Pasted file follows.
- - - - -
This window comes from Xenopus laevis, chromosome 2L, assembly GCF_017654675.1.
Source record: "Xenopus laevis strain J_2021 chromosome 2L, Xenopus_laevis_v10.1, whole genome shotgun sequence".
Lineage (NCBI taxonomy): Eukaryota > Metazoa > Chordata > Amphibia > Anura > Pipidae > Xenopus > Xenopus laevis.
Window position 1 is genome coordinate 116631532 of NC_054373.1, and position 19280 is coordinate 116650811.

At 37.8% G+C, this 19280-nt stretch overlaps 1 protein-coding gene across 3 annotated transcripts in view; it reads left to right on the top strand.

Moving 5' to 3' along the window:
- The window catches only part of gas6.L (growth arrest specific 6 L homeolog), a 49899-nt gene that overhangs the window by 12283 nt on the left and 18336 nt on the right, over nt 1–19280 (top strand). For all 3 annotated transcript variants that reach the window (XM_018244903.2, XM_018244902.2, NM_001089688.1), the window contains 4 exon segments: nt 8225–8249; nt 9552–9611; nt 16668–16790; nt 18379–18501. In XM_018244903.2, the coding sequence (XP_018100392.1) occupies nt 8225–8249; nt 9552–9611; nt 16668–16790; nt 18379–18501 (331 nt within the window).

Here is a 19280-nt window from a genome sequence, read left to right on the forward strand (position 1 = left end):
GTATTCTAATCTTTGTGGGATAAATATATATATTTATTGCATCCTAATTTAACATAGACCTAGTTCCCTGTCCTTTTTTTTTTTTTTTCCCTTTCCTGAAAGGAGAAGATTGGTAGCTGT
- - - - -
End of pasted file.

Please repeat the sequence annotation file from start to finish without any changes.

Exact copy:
This window comes from Xenopus laevis, chromosome 2L, assembly GCF_017654675.1.
Source record: "Xenopus laevis strain J_2021 chromosome 2L, Xenopus_laevis_v10.1, whole genome shotgun sequence".
Lineage (NCBI taxonomy): Eukaryota > Metazoa > Chordata > Amphibia > Anura > Pipidae > Xenopus > Xenopus laevis.
Window position 1 is genome coordinate 116631532 of NC_054373.1, and position 19280 is coordinate 116650811.

At 37.8% G+C, this 19280-nt stretch overlaps 1 protein-coding gene across 3 annotated transcripts in view; it reads left to right on the top strand.

Moving 5' to 3' along the window:
- The window catches only part of gas6.L (growth arrest specific 6 L homeolog), a 49899-nt gene that overhangs the window by 12283 nt on the left and 18336 nt on the right, over nt 1–19280 (top strand). For all 3 annotated transcript variants that reach the window (XM_018244903.2, XM_018244902.2, NM_001089688.1), the window contains 4 exon segments: nt 8225–8249; nt 9552–9611; nt 16668–16790; nt 18379–18501. In XM_018244903.2, the coding sequence (XP_018100392.1) occupies nt 8225–8249; nt 9552–9611; nt 16668–16790; nt 18379–18501 (331 nt within the window).

Here is a 19280-nt window from a genome sequence, read left to right on the forward strand (position 1 = left end):
GTATTCTAATCTTTGTGGGATAAATATATATATTTATTGCATCCTAATTTAACATAGACCTAGTTCCCTGTCCTTTTTTTTTTTTTTTCCCTTTCCTGAAAGGAGAAGATTGGTAGCTGT